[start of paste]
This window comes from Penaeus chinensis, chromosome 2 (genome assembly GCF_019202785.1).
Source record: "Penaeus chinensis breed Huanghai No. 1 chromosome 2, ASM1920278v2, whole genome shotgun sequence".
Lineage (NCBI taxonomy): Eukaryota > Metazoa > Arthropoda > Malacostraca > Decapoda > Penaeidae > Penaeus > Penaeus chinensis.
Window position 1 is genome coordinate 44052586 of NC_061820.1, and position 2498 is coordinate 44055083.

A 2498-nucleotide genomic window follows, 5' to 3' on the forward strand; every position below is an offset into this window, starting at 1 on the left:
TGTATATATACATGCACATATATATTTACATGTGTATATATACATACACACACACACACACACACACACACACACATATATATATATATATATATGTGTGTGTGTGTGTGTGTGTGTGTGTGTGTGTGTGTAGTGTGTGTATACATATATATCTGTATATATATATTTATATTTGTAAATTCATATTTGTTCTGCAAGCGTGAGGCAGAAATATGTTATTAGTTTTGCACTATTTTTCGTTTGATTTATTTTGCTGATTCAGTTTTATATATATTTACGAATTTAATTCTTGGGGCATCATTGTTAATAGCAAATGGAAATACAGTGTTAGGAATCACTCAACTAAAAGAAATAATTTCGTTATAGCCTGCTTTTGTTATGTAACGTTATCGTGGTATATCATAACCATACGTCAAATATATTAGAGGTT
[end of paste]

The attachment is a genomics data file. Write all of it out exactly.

This window comes from Penaeus chinensis, chromosome 2 (genome assembly GCF_019202785.1).
Source record: "Penaeus chinensis breed Huanghai No. 1 chromosome 2, ASM1920278v2, whole genome shotgun sequence".
Lineage (NCBI taxonomy): Eukaryota > Metazoa > Arthropoda > Malacostraca > Decapoda > Penaeidae > Penaeus > Penaeus chinensis.
Window position 1 is genome coordinate 44052586 of NC_061820.1, and position 2498 is coordinate 44055083.

A 2498-nucleotide genomic window follows, 5' to 3' on the forward strand; every position below is an offset into this window, starting at 1 on the left:
TGTATATATACATGCACATATATATTTACATGTGTATATATACATACACACACACACACACACACACACACACACATATATATATATATATATATGTGTGTGTGTGTGTGTGTGTGTGTGTGTGTGTGTGTAGTGTGTGTATACATATATATCTGTATATATATATTTATATTTGTAAATTCATATTTGTTCTGCAAGCGTGAGGCAGAAATATGTTATTAGTTTTGCACTATTTTTCGTTTGATTTATTTTGCTGATTCAGTTTTATATATATTTACGAATTTAATTCTTGGGGCATCATTGTTAATAGCAAATGGAAATACAGTGTTAGGAATCACTCAACTAAAAGAAATAATTTCGTTATAGCCTGCTTTTGTTATGTAACGTTATCGTGGTATATCATAACCATACGTCAAATATATTAGAGGTT